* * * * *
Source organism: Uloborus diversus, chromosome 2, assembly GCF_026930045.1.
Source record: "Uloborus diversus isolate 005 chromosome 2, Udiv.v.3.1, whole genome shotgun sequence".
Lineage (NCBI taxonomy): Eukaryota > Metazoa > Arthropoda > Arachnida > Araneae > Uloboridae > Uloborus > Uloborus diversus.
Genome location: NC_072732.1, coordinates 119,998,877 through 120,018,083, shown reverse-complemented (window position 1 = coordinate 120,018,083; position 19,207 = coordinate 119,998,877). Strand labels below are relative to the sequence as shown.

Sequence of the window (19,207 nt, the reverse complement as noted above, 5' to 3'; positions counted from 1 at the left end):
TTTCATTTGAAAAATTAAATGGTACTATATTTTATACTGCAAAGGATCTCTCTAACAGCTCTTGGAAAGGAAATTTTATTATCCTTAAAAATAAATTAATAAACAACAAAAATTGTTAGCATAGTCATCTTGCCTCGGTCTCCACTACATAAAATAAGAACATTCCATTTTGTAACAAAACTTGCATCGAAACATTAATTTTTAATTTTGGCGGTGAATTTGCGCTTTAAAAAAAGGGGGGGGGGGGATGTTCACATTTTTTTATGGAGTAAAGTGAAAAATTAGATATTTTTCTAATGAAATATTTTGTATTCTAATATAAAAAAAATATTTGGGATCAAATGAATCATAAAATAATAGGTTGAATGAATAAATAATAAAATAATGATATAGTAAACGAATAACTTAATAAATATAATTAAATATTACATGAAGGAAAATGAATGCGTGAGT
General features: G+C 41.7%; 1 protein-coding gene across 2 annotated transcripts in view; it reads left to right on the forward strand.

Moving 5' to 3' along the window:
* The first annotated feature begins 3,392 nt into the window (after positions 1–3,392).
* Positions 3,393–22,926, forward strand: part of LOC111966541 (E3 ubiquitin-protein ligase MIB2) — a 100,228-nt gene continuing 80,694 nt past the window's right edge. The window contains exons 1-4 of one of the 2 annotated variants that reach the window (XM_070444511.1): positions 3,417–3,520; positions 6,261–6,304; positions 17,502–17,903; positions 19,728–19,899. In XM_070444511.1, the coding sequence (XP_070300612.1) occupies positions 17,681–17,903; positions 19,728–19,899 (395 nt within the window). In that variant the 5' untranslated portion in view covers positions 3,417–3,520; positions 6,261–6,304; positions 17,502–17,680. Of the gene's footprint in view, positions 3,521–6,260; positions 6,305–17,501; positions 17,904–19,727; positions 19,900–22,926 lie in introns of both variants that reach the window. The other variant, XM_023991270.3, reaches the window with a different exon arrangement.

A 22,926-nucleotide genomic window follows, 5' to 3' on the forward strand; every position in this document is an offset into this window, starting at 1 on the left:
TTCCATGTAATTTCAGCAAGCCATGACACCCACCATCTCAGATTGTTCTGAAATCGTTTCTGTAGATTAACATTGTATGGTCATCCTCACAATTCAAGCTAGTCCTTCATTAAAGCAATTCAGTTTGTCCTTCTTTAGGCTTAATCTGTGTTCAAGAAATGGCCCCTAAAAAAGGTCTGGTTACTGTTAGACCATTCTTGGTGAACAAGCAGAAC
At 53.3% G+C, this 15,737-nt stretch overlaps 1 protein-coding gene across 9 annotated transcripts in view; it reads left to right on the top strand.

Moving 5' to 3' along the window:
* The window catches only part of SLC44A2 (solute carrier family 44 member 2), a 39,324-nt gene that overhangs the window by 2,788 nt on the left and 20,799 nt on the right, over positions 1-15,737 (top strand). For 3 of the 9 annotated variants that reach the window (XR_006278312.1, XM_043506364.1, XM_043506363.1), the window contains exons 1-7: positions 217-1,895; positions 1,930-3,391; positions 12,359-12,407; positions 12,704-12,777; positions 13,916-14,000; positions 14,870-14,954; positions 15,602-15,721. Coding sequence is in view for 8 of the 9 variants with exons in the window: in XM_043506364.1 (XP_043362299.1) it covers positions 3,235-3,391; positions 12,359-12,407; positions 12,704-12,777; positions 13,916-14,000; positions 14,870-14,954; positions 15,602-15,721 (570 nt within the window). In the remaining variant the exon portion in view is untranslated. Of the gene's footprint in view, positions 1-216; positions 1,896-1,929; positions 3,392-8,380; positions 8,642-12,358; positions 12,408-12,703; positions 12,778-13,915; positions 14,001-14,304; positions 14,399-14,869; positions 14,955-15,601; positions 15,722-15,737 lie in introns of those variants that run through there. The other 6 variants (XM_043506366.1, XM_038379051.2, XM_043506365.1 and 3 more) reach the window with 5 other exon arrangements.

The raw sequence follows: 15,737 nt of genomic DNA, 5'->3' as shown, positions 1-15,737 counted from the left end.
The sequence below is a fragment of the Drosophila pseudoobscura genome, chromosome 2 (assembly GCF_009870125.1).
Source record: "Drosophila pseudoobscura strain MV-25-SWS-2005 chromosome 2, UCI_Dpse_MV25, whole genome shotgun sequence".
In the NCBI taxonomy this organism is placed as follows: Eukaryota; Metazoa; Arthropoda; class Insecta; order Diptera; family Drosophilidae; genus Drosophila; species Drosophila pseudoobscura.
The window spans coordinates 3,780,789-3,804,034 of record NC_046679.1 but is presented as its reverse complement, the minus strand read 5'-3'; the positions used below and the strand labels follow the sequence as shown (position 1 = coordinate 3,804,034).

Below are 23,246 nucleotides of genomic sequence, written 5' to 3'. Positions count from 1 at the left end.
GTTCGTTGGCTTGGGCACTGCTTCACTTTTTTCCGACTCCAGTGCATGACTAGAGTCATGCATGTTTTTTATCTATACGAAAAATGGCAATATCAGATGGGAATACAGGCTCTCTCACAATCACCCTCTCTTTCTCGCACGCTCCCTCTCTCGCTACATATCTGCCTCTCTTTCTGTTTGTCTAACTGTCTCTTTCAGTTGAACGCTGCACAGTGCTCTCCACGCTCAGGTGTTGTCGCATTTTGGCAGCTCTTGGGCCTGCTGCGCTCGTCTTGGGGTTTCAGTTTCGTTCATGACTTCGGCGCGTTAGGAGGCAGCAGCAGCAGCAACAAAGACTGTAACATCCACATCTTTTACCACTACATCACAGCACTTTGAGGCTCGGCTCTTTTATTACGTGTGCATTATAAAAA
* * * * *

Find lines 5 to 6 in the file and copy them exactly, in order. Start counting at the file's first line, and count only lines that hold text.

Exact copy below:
Sequence of the window (19,207 nt, the reverse complement as noted above, 5' to 3'; positions counted from 1 at the left end):
TTTCATTTGAAAAATTAAATGGTACTATATTTTATACTGCAAAGGATCTCTCTAACAGCTCTTGGAAAGGAAATTTTATTATCCTTAAAAATAAATTAATAAACAACAAAAATTGTTAGCATAGTCATCTTGCCTCGGTCTCCACTACATAAAATAAGAACATTCCATTTTGTAACAAAACTTGCATCGAAACATTAATTTTTAATTTTGGCGGTGAATTTGCGCTTTAAAAAAAGGGGGGGGGGGGATGTTCACATTTTTTTATGGAGTAAAGTGAAAAATTAGATATTTTTCTAATGAAATATTTTGTATTCTAATATAAAAAAAATATTTGGGATCAAATGAATCATAAAATAATAGGTTGAATGAATAAATAATAAAATAATGATATAGTAAACGAATAACTTAATAAATATAATTAAATATTACATGAAGGAAAATGAATGCGTGAGT